On October 28, 2017, Chinese company Xiangnian Food Co., Ltd. created the world’s longest noodle. This record-setting carbohydrate measured a staggering 10,119 feet and 1.92 inches long, and weighed a whopping 147.5 pounds. The record was set in the city of Nanyang in China’s Henan province, where a team of cooks combined 88.1 pounds of bread flour, 7.6 gallons of water, and 1.3 pounds of salt to create the dough — which was then kneaded and rolled into a thin noodle over the course of 17 hours. Over the following three hours, judges officially measured the noodle, confirming it shattered the previous record of 1,800 feet, 2 inches. After entering the Guinness record books, the noodle was sliced up and cooked in a mixture of egg, garlic, and tomato sauce. It was then served to over 400 hungry diners at a local Senior’s Day festival.
Most Ascents of Mount Everest
Kami Rita Sherpa, also known as Topke, is a Nepalese mountaineer who has summited the tallest mountain in the world a record 28 times, as of May 2023. Topke was born on January 17, 1970, and completed his inaugural Everest climb on May 13, 1994. He’s scaled the mountain at least once nearly every year since, and tied a climber named Pasang Dawa Sherpa by reaching Everest’s 29,032-foot peak for a then-record 27th time on May 17, 2023. Six days later, he summited Everest again, claiming sole ownership of the Guinness World Record. The record for most ascents of Everest by a female climber belongs to Lhakpa Sherpa, who summited Everest for the 10th time on May 12, 2022.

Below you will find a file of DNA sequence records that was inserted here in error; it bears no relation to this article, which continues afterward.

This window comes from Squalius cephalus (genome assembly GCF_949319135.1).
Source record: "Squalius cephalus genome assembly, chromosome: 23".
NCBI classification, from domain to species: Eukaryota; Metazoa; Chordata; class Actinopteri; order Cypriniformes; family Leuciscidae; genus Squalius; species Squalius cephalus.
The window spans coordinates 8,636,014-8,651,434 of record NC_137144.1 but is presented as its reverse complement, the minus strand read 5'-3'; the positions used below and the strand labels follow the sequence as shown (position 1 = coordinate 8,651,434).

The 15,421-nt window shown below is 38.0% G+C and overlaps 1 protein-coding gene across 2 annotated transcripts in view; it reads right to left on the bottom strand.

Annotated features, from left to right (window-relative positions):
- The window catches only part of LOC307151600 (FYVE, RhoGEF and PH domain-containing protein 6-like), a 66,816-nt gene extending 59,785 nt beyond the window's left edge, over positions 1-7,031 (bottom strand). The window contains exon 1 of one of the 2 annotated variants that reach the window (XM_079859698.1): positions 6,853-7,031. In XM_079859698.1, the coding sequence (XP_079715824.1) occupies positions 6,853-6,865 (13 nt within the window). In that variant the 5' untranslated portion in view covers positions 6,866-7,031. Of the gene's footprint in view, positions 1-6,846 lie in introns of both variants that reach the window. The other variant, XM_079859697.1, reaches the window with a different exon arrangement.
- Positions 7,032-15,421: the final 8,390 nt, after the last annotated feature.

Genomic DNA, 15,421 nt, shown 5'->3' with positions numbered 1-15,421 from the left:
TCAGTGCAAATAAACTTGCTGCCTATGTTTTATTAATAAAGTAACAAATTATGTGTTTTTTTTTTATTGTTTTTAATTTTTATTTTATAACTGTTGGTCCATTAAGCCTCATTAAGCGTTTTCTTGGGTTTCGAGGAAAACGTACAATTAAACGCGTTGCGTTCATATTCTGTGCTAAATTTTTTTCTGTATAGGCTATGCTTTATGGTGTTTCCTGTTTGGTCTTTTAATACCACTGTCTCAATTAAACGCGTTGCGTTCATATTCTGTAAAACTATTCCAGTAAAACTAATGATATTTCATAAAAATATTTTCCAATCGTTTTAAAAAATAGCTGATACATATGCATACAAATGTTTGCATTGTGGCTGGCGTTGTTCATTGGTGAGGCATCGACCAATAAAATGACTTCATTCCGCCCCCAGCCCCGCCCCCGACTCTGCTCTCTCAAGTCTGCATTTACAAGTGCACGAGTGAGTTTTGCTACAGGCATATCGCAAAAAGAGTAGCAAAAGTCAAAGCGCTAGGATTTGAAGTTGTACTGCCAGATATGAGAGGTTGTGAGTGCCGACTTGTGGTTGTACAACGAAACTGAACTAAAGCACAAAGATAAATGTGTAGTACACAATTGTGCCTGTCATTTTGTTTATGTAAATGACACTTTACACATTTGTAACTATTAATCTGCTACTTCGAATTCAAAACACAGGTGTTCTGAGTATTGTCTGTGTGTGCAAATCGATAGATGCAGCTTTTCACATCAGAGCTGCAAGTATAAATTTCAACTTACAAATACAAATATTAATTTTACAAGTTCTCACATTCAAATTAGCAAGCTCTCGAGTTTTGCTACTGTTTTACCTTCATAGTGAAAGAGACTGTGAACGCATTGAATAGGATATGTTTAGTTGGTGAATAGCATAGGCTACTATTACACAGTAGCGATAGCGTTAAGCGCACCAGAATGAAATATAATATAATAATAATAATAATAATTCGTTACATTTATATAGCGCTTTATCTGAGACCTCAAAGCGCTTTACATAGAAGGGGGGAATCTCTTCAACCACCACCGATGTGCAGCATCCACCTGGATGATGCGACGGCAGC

Language With the Most Sounds
Formerly known as southern Khoisan, the language !Xóõ — also known as Ta’a — holds the Guinness World Record for language with the most sounds. Spoken by around 3,000 semi-nomadic peoples in southern Botswana and eastern Namibia, !Xóõ contains 161 distinct sounds, according to Guinness, though some linguists disagree on that exact number. Of its 161 sounds, !Xóõ includes 130 consonants, 28 vowels, and three different tones. (For context, standard English only has 40 distinct sounds.) !Xóõ contains many “click” sounds commonly found in other southern African languages, with “tsk,” “tut,” and “clop” among the most common and accessible sounds.
Most Pubs Visited
On January 29, 2014, Guinness officially certified U.K. resident Bruce Masters for visiting the most pubs of anyone in the world. Masters began his boozy journey in 1960 at the Unicorn in Hertfordshire, just a week before his 16th birthday. In 1971, Masters began working in London full-time and decided to attempt to visit as many pubs as possible. He started keeping track of each pub he visited in a handy spreadsheet. In 1994, Guinness acknowledged Masters’ then-record of 27,695 pub visits, a number that expanded to 46,495 when he was re-certified in 2014. Since claiming the Guinness World Record in 2014, Masters has continued to visit as many pubs as possible and is well in excess of 50,000 — albeit unofficially — as of 2023.
Wettest Desert – Sonoran Desert, Arizona
Deserts are normally known for being extremely dry, but the Sonoran Desert in Arizona holds the record for the world’s wettest desert. The Sonoran Desert reaches daytime temperatures in excess of 104 degrees Fahrenheit, but the heat is mitigated to some degree by its 4.7 to 11.8 inches of annual rainfall. This desert has two distinct wet seasons, one from December to March and another from July to September. The former season usually features light rainfall fueled by storms coming from the northern Pacific Ocean, whereas the latter wet season is known for its more violent and localized thunderstorms. Given its lusher than normal desert terrain, the Sonoran Desert is the only place in the world where the saguaro cactus grows in the wild.